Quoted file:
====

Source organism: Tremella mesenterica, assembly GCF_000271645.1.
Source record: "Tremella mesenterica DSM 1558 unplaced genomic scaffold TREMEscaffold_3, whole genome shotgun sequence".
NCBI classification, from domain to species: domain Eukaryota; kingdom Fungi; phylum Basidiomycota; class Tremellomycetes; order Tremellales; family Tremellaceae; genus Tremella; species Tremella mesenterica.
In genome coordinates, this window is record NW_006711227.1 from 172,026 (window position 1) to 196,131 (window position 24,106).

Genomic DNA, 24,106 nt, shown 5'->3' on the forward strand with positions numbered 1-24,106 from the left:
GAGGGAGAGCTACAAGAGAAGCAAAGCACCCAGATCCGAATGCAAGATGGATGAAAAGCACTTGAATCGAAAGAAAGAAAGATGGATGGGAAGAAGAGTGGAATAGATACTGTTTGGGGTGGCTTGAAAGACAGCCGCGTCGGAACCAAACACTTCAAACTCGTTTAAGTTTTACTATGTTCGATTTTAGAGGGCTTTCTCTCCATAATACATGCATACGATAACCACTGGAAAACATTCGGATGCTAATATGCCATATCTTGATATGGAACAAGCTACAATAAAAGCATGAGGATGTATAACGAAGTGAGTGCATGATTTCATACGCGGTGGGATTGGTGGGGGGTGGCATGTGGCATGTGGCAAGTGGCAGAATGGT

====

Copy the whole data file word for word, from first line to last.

Source organism: Tremella mesenterica, assembly GCF_000271645.1.
Source record: "Tremella mesenterica DSM 1558 unplaced genomic scaffold TREMEscaffold_3, whole genome shotgun sequence".
NCBI classification, from domain to species: domain Eukaryota; kingdom Fungi; phylum Basidiomycota; class Tremellomycetes; order Tremellales; family Tremellaceae; genus Tremella; species Tremella mesenterica.
In genome coordinates, this window is record NW_006711227.1 from 172,026 (window position 1) to 196,131 (window position 24,106).

Genomic DNA, 24,106 nt, shown 5'->3' on the forward strand with positions numbered 1-24,106 from the left:
GAGGGAGAGCTACAAGAGAAGCAAAGCACCCAGATCCGAATGCAAGATGGATGAAAAGCACTTGAATCGAAAGAAAGAAAGATGGATGGGAAGAAGAGTGGAATAGATACTGTTTGGGGTGGCTTGAAAGACAGCCGCGTCGGAACCAAACACTTCAAACTCGTTTAAGTTTTACTATGTTCGATTTTAGAGGGCTTTCTCTCCATAATACATGCATACGATAACCACTGGAAAACATTCGGATGCTAATATGCCATATCTTGATATGGAACAAGCTACAATAAAAGCATGAGGATGTATAACGAAGTGAGTGCATGATTTCATACGCGGTGGGATTGGTGGGGGGTGGCATGTGGCATGTGGCAAGTGGCAGAATGGT